• Like Like x 1
  11. Brickjectivity

    Brickjectivity What Does the Fox Say?
    Staff Member Premium Member

    Joined:
    Dec 8, 2012
    Messages:
    24,411
    Ratings:
    +7,385
    Religion:
    Liberal Christian almost quaker
    We're sitting beneath a piano suspended over our heads, but we are also standing on a trap door. There enormous volumes of toxic gases beneath the crust of the Earth. Consider all of the oil under the seafloor which could be released by a natural disaster and kill every thing. Life is fragile. We need systems in place to manage if it there is a geological disaster, and pollution is only one possible trigger. Let the pollution crisis be the warning that gets us ready for the worse ones that are on the way.

    We need systems in place -- rapid mechanical systems, chemical agents and biomanufacturing facilities that can clean things up quickly if something goes wrong. We also need trained AI robotic systems (ooh scary) that can pick through soil, garbage, sand and seawater and take out everything that doesn't belong.
     
  12. ChristineM

    ChristineM "Be strong" I whispered to my coffee.
    Premium Member

    Joined:
    Mar 3, 2017
    Messages:
    12,546
    Ratings:
    +8,530
    Religion:
    None
    I won't buy anything pre wrapped in plastic. when selecting food i place it in paper bags*. Once checked out its packed into wicker and hessian shopping bags.

    And i am not alone, i have noticed the trend increasing. Supermarkets, shops, market stall holders are dumping plastic bags in favour of paper*. The government has banned single use plastic bags, but still the heavy duty plastic 'bag for life' is available.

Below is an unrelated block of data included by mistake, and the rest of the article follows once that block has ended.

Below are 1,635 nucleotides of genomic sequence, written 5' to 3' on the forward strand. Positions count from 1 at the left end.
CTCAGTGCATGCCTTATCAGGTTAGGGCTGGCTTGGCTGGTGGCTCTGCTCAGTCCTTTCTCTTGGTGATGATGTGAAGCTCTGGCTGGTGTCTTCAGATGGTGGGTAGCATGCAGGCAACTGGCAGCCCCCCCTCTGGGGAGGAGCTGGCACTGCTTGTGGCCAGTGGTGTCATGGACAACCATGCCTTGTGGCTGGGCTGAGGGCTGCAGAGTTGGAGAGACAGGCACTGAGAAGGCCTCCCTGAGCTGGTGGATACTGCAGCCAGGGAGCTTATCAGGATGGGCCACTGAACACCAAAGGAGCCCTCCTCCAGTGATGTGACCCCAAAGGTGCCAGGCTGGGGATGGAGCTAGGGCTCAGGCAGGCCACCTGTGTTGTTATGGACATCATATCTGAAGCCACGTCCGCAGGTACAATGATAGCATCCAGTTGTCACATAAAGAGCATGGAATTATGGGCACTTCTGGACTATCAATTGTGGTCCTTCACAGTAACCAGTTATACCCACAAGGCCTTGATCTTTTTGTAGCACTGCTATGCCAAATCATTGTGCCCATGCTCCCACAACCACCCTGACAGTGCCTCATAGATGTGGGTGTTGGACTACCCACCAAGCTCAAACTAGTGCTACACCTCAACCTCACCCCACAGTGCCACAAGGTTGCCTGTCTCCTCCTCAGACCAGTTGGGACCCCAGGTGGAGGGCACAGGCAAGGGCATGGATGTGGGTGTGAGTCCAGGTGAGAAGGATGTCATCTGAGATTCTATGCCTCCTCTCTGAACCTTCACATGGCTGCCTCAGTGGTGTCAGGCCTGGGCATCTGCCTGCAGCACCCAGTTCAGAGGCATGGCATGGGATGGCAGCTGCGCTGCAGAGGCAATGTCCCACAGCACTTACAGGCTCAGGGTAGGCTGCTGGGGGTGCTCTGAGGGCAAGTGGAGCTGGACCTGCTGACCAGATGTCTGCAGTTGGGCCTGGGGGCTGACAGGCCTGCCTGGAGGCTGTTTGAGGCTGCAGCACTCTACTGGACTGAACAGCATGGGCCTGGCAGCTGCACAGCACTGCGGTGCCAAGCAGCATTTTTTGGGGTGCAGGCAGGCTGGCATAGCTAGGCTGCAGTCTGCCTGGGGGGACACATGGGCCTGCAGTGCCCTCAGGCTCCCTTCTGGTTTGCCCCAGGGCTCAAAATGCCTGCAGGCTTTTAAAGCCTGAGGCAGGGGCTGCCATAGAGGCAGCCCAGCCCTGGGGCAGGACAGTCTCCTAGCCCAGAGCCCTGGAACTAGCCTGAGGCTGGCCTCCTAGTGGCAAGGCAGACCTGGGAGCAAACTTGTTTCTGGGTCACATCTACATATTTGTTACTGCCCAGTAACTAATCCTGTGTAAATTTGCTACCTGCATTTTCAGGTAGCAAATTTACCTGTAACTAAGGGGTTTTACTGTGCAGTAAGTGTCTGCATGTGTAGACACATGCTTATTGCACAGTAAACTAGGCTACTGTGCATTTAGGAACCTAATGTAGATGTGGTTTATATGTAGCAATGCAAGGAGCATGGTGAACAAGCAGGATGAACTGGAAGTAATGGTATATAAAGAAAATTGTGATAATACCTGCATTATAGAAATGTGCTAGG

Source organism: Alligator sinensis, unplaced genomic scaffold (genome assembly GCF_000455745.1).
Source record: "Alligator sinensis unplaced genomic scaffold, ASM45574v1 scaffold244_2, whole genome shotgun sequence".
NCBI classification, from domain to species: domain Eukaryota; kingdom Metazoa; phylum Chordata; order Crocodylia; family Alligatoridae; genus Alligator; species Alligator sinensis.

Small steps and a long way to go but at last in france progress is being made.

    * Except for fresh fish, the stallholder must seal it in a leak proof bag which no other packaging is available.
     
  13. nPeace

    nPeace Well-Known Member

    Joined:
    May 31, 2018
    Messages:
    3,717
    Ratings:
    +1,015
    Religion:
    Follower of Christ
    That's a lot of steps, and a looooooooooooooooong way to go... but it's a start, I suppose.
    Apparently the plastic bags are a fraction of the problem.
    Nearly a million plastic beverage bottles are sold every minute around the world. In 2015, Americans purchased about 346 bottles per person - 111 billion plastic beverage bottles in all.

    Then there are the cheap threads.

    [​IMG]
    A magnified image of clothing microfibres from washing machine effluent. One study found that a fleece jacket can shed as many as 250,000 fibres per wash. Photograph: Courtesy of Rozalia Project

    [​IMG]
    This planktonic arrow worm, Sagitta setosa, has eaten a blue plastic fibre about 3mm long. Plankton support the entire marine food chain. Photograph: Richard Kirby/Courtesy of Orb Media
     
    • Informative Informative x 1
  14. lewisnotmiller

    lewisnotmiller Grand Hat
    Staff Member Premium Member

    Joined:
    May 6, 2013
    Messages:
    15,053
    Ratings:
    +7,454
    Religion:
    Atheist
    We just got rid of the free plastic bags here. Took a while, and (weirdly) the amount of packaging around basic food stuffs like apples has not raised much of an eyebrow yet.
     
  15. lewisnotmiller

    lewisnotmiller Grand Hat
    Staff Member Premium Member

    Joined:
    May 6, 2013
    Messages:
    15,053
    Ratings:
    +7,454
    Religion:
    Atheist
    This is a pretty interesting little series for anyone who wants to see both the reality of the problems and some of the potential solutions...or improvements...that are already possible, and being practically done in some locations...

    Our Focus: War on Waste - ABC
     
    • Informative Informative x 1
  16. Revoltingest

    Revoltingest Not banned yet.
    Premium Member

    Joined:
    Mar 25, 2010
    Messages:
    144,428
    Ratings:
    +39,650
    Religion:
    Bokononism
  17. nPeace

    nPeace Well-Known Member

    Joined:
    May 31, 2018
    Messages:
    3,717
    Ratings:
    +1,015
    Religion:
    Follower of Christ
  18. Revoltingest

    Revoltingest Not banned yet.
    Premium Member

    Joined:
    Mar 25, 2010
    Messages:
    144,428
    Ratings:
    +39,650
    Religion:
    Bokononism
    Experts are allowed to guess too.
     
    • Funny Funny x 1
Loading...